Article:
Risk management in traditional agriculture: intercropping in Italian wine production

Giovanni Federico, Pablo Martinelli Lasheras

Research output: Contribution to journalArticlepeer-review


In this paper, we provide an economic interpretation of intercropping as a risk management strategy based on spatial diversification of production. We study vine intercropping, i.e., the scattering of vines across fields rather than concentrating them in specialized vineyards, a traditional practice in Italian agriculture. We argue that, in the absence of developed financial markets, spatial diversification provided a third layer of insurance for peasants operating in traditional agrarian economies, distinct from and in addition to crop diversification at the farm level and risk sharing through tenancy contracts at the estate level. Spatial diversification increased production costs, particularly transportation costs. Therefore, the price of this form of insurance (and the likelihood of its adoption) depended critically on rural settlement patterns. We test our model with data from Italy in the 1930s, when intercropping still prevailed in many areas of the country. We show that its adoption was positively related to the pattern of scattered dwellings that dated back to the late Middle Ages and reduced transportation costs to individual plots. The mass exodus from the countryside during the economic miracle of the 1950s and 1960s made intercropping no longer viable.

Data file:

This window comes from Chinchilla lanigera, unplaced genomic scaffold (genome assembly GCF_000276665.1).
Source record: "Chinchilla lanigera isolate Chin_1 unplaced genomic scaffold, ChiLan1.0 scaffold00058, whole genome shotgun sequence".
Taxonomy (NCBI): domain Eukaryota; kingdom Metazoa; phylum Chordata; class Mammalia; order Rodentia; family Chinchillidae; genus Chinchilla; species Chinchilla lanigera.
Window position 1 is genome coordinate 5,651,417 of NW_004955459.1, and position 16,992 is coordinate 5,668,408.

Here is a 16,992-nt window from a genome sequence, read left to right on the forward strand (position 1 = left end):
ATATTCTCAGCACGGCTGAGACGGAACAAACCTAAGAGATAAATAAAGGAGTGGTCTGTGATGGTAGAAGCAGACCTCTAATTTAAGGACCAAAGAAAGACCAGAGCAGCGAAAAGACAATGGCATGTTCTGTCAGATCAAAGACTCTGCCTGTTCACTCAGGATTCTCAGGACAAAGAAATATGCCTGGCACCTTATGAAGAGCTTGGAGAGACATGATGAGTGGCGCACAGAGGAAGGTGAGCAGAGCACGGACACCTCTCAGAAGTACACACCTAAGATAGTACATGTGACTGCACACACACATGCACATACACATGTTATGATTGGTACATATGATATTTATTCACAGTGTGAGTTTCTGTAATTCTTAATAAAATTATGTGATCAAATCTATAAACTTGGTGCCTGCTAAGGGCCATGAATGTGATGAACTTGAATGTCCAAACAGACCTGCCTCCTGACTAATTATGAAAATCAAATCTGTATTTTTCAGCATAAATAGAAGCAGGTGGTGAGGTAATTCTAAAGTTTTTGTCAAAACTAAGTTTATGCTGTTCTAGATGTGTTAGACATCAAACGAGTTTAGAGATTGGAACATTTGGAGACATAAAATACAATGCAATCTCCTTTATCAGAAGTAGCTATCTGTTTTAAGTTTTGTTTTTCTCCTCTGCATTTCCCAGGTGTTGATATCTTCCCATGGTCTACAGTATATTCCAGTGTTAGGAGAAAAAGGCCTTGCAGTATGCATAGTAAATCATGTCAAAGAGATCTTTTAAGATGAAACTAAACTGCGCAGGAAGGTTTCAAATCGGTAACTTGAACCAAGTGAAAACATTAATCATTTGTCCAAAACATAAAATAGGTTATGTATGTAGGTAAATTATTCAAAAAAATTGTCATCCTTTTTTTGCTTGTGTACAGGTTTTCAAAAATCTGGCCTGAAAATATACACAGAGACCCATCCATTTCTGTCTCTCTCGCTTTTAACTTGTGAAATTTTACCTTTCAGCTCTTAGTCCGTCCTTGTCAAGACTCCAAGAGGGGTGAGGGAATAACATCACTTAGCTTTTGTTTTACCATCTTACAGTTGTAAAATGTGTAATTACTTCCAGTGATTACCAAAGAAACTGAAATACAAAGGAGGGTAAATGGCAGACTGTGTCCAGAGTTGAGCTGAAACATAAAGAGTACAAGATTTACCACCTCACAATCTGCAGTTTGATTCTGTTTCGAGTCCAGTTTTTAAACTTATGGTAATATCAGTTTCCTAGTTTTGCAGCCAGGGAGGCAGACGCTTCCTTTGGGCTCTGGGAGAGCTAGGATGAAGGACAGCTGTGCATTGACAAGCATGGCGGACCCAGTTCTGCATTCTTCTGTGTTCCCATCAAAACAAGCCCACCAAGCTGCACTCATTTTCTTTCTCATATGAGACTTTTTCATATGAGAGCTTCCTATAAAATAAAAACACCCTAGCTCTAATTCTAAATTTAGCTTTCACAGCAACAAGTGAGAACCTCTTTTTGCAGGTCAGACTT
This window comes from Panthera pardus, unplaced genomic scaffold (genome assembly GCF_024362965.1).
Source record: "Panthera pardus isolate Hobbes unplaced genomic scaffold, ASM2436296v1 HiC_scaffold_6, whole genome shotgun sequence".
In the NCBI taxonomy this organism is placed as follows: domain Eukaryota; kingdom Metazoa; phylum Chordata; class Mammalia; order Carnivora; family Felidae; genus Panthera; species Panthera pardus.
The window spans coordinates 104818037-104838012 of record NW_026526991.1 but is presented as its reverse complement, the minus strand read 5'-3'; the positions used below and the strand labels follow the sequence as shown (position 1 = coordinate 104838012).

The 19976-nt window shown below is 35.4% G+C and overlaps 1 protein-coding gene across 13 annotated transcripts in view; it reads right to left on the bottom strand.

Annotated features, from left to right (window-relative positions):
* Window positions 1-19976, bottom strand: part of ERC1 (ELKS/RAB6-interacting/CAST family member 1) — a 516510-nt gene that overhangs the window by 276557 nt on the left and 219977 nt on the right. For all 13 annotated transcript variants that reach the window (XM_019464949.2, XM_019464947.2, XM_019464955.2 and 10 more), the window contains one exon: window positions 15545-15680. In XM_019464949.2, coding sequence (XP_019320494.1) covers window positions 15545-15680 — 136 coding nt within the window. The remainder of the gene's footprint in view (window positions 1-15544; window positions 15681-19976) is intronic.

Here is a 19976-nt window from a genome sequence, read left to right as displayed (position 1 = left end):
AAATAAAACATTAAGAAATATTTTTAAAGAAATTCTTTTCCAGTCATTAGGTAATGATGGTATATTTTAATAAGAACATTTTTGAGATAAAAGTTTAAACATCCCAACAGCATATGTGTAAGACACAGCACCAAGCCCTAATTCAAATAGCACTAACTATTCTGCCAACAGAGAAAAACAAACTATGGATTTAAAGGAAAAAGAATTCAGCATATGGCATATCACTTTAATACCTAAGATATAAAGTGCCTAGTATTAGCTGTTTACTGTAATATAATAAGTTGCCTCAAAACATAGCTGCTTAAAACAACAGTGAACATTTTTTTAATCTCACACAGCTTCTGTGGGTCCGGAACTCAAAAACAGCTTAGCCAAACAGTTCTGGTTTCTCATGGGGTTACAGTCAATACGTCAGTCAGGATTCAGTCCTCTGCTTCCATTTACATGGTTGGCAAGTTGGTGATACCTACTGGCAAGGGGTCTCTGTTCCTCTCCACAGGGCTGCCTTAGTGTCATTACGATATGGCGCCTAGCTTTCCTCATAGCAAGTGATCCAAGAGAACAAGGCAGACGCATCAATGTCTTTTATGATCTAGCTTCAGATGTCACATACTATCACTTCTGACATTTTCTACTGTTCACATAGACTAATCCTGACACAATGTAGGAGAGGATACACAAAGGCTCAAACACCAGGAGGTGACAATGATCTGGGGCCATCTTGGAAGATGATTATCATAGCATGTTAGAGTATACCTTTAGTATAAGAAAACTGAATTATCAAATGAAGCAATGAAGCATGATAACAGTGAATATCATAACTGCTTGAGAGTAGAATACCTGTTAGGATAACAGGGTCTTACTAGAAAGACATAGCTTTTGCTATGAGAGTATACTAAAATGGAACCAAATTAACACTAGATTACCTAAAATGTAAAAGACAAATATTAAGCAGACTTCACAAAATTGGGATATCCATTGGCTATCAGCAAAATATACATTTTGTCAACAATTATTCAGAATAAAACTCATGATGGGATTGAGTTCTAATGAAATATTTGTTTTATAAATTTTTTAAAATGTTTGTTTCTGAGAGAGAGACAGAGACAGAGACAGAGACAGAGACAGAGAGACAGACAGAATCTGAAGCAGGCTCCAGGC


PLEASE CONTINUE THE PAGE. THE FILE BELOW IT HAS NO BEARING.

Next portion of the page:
Original languageEnglish (US)
Pages (from-to)193-224
Number of pages32
JournalEuropean Review of Economic History
Issue number2
StatePublished - May 1 2024

ASJC Scopus subject areas

  • History
  • Economics, Econometrics and Finance (miscellaneous)


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